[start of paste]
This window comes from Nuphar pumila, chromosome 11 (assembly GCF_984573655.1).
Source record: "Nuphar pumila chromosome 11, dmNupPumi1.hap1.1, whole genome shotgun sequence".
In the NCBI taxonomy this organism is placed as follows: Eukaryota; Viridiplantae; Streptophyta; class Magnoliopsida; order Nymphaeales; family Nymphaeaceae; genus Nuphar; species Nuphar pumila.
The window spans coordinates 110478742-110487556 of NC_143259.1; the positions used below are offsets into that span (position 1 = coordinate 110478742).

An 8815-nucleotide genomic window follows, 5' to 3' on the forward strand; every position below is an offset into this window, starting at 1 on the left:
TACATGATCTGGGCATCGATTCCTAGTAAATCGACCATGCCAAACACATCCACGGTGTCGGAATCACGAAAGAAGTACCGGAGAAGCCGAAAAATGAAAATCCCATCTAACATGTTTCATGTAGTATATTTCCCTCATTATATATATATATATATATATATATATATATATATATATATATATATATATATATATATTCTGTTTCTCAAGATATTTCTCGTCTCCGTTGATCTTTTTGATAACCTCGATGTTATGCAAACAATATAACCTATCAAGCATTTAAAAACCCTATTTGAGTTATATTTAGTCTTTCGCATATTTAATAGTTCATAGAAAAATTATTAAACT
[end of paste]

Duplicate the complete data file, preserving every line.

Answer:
This window comes from Nuphar pumila, chromosome 11 (assembly GCF_984573655.1).
Source record: "Nuphar pumila chromosome 11, dmNupPumi1.hap1.1, whole genome shotgun sequence".
In the NCBI taxonomy this organism is placed as follows: Eukaryota; Viridiplantae; Streptophyta; class Magnoliopsida; order Nymphaeales; family Nymphaeaceae; genus Nuphar; species Nuphar pumila.
The window spans coordinates 110478742-110487556 of NC_143259.1; the positions used below are offsets into that span (position 1 = coordinate 110478742).

An 8815-nucleotide genomic window follows, 5' to 3' on the forward strand; every position below is an offset into this window, starting at 1 on the left:
TACATGATCTGGGCATCGATTCCTAGTAAATCGACCATGCCAAACACATCCACGGTGTCGGAATCACGAAAGAAGTACCGGAGAAGCCGAAAAATGAAAATCCCATCTAACATGTTTCATGTAGTATATTTCCCTCATTATATATATATATATATATATATATATATATATATATATATATATATATATATATATATTCTGTTTCTCAAGATATTTCTCGTCTCCGTTGATCTTTTTGATAACCTCGATGTTATGCAAACAATATAACCTATCAAGCATTTAAAAACCCTATTTGAGTTATATTTAGTCTTTCGCATATTTAATAGTTCATAGAAAAATTATTAAACT